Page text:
You're never too good, too old or too successful to learn something new.
For Mikel Jollett, frontman for The Airborne Toxic Event, it was how to sing the songs he wrote for the band's third album, "Such Hot Blood." So he sought out vocal training.
"I couldn't sing it," he says in a phone interview. "I had written these songs and the keys that fit the music weren't right for my voice. Lowering the keys didn't sound right. So I was like, 'Wow, I better learn how to sing those notes.'
"I don't know if you know anyone who learned how to do vocal exercises. It's really weird stuff, but it worked. My voice improved, and there was a sense of commitment, wanting to -- body and soul -- do anything I could do [for] the band and the record. I feel like it's a real opportunity when you have an audience and you get to be an artist, and I don't want to squander it."
The LA group, which headlines the Three Rivers Arts Festival at 8 tonight, formed in 2006, taking its name from Don DeLillo's novel "White Noise." Mr. Jollett is not only well-read, but also he's a fiction writer who has had his work published in McSweeney's.
The band, which has become a fixture at such festivals as Lollapalooza and Coachella, has been accused of following in the vein of U2 and The Arcade Fire, which is exactly why it has also been building a loyal fan base for its majestic sound. Airborne doesn't shy away from the "epic" label and has been known to turn to orchestras for a boost.
"I want to tell a story," Mr. Jollett says, "and not be limited by the tools available. In some ways, a story can be told best through a whisper and in some ways a story can be told best through a shout, and sometimes you need the full strength of things. Sometimes all you need is an acoustic guitar, and sometimes you require a dance beat. It just sort of depends, and so I guess I like having a broad musical spectrum in which to draw."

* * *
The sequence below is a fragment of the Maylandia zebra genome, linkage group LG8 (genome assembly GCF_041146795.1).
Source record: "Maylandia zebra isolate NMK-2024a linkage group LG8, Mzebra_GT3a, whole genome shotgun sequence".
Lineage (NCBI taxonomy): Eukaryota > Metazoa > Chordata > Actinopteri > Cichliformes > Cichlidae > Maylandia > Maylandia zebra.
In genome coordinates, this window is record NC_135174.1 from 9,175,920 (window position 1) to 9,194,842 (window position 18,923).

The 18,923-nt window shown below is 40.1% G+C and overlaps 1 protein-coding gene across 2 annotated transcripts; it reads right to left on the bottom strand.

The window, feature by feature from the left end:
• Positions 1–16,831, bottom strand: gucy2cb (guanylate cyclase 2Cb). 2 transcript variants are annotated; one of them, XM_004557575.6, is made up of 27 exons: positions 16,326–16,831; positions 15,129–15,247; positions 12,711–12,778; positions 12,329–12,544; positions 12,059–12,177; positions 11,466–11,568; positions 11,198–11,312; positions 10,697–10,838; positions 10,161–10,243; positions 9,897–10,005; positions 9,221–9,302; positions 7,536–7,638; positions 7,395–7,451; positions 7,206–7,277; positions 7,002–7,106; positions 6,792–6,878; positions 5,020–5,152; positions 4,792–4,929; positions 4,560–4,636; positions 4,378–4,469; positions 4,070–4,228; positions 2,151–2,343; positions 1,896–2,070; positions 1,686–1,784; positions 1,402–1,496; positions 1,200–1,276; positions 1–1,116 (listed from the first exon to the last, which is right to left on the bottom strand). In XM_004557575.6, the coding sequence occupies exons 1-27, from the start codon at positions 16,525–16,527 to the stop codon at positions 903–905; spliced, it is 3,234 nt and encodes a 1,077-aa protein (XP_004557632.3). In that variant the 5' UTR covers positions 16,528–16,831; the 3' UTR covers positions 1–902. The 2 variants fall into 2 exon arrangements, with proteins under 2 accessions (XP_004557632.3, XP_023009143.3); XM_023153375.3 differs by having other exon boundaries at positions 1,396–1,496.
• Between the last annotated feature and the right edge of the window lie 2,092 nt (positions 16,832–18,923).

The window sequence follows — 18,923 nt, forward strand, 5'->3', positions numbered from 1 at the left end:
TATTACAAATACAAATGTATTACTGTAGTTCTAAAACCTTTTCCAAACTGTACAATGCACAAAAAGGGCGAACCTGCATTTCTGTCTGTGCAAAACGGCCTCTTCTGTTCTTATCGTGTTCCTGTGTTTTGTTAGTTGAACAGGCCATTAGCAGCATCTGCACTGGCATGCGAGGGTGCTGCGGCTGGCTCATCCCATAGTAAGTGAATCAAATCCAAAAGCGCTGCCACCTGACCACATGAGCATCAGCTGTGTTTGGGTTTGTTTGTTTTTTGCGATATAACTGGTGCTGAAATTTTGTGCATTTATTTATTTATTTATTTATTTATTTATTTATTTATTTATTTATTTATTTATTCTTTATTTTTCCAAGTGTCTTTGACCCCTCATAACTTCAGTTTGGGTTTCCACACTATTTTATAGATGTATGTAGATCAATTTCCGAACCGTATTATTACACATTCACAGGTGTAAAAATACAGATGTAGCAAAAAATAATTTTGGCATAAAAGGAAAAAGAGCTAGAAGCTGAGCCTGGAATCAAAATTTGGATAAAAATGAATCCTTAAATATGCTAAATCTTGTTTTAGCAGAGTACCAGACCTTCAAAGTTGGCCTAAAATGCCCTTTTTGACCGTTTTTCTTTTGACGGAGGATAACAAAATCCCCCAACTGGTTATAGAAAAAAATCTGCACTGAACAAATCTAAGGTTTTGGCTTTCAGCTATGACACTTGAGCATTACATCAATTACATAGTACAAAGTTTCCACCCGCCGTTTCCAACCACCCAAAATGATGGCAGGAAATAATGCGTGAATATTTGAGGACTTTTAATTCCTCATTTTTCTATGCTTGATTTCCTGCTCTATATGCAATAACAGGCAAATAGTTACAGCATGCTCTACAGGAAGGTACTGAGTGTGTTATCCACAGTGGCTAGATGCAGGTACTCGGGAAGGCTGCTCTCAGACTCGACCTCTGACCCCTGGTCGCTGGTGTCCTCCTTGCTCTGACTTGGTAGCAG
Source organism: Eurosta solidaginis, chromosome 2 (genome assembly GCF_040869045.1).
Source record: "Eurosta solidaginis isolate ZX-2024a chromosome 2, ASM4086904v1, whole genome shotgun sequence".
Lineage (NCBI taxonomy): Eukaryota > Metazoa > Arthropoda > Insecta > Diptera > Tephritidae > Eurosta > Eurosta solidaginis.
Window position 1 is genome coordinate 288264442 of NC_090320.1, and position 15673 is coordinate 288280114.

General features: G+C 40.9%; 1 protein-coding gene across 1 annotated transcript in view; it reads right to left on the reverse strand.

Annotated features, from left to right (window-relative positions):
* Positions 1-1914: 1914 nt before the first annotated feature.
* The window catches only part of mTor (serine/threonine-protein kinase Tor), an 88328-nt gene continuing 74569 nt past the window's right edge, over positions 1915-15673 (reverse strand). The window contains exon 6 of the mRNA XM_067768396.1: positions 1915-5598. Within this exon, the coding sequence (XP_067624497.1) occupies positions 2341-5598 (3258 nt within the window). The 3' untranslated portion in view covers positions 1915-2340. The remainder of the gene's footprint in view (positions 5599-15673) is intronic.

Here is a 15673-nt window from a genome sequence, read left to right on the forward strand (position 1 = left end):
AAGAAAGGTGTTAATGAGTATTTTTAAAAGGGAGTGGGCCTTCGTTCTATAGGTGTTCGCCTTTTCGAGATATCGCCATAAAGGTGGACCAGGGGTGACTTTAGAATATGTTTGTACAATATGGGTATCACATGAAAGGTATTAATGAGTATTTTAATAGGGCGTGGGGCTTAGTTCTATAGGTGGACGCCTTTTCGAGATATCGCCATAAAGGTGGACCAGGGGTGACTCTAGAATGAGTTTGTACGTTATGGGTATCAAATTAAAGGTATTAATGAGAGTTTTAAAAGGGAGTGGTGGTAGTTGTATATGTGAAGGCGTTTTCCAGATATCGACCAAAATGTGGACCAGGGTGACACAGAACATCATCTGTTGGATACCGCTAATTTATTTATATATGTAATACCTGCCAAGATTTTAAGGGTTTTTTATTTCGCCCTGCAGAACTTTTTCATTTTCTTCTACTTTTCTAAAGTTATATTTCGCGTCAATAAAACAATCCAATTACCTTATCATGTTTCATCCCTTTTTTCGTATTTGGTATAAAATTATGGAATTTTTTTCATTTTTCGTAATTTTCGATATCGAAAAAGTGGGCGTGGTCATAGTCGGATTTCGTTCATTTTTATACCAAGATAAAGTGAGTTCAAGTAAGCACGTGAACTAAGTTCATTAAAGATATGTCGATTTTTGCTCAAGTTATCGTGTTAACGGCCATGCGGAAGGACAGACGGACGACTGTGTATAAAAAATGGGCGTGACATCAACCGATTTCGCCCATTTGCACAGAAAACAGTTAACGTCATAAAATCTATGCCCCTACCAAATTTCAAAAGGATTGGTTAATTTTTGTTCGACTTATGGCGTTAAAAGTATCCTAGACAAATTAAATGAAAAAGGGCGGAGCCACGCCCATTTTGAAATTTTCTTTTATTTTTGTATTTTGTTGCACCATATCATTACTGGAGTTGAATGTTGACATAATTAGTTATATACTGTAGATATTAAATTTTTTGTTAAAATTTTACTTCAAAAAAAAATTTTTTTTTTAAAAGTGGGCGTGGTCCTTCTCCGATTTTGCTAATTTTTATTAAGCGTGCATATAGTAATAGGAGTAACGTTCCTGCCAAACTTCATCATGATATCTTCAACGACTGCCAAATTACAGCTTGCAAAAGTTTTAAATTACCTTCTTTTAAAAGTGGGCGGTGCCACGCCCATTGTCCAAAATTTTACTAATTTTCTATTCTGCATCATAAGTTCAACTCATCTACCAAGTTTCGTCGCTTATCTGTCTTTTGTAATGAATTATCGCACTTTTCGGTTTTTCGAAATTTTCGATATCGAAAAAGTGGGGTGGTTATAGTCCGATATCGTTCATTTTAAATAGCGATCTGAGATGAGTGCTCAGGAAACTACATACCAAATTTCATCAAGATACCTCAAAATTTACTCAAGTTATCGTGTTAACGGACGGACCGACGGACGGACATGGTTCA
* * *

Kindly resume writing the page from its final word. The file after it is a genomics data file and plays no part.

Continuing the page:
Mr. Jollett, who was raised on a California commune by hippie parents, initially wanted to be a novelist and approaches his songs with that kind of literary quality and detail.
"I tend to write in complete sentences, and sometimes I feel shut in by it because I listen to other artists and I'm like, 'Wow, how do they get away with that? They're just singing fragments.' Or, 'Hold on a second, you changed perspective, you can't do that!' I guess I tend to follow rules of narration and story, and it's not really a conscious choice. It's how my head works, I guess. Sometimes I feel like I wish I could just ignore it: 'She loves you, yeah yeah yeah.' I'd love to write a song like that."
And there is no shortage of songs on the radio now that are centered around "Yeahs" and "Heys."
"Oh my God, they're just jingles, dude," he says. "They don't have a structure, a narrative, a story, a perspective. It's like 12 seconds of music that gets repeated like nine times just connected by 20 seconds of music that gets repeated three times, and that's the song. But then I'm guilty of enjoying it as well. So I have no problem with it. I kind of feel like there's a place for everything."
Although The Airborne Toxic Event's songs tend to be a bit more fleshed out lyrically, Mr. Jollett says he is seeing fans in the crowd mouthing the words to songs he would never expect them to know.
"The fans have been unreal. I never expected to have a place in people's lives, and I take it very seriously. It's overwhelming sometimes. This is by far the biggest tour we've ever done. I don't know what happened between these two albums, but there seems to have been a sea change and our fans are fired up. They know all the words to deep cuts. You sort of expect them to know the single, but we'll sing 'Graveyard Near the House' and they'll know the words. It's amazing to me. I don't know what's happening."
Scott Mervis: email@example.com; 412-263-2576.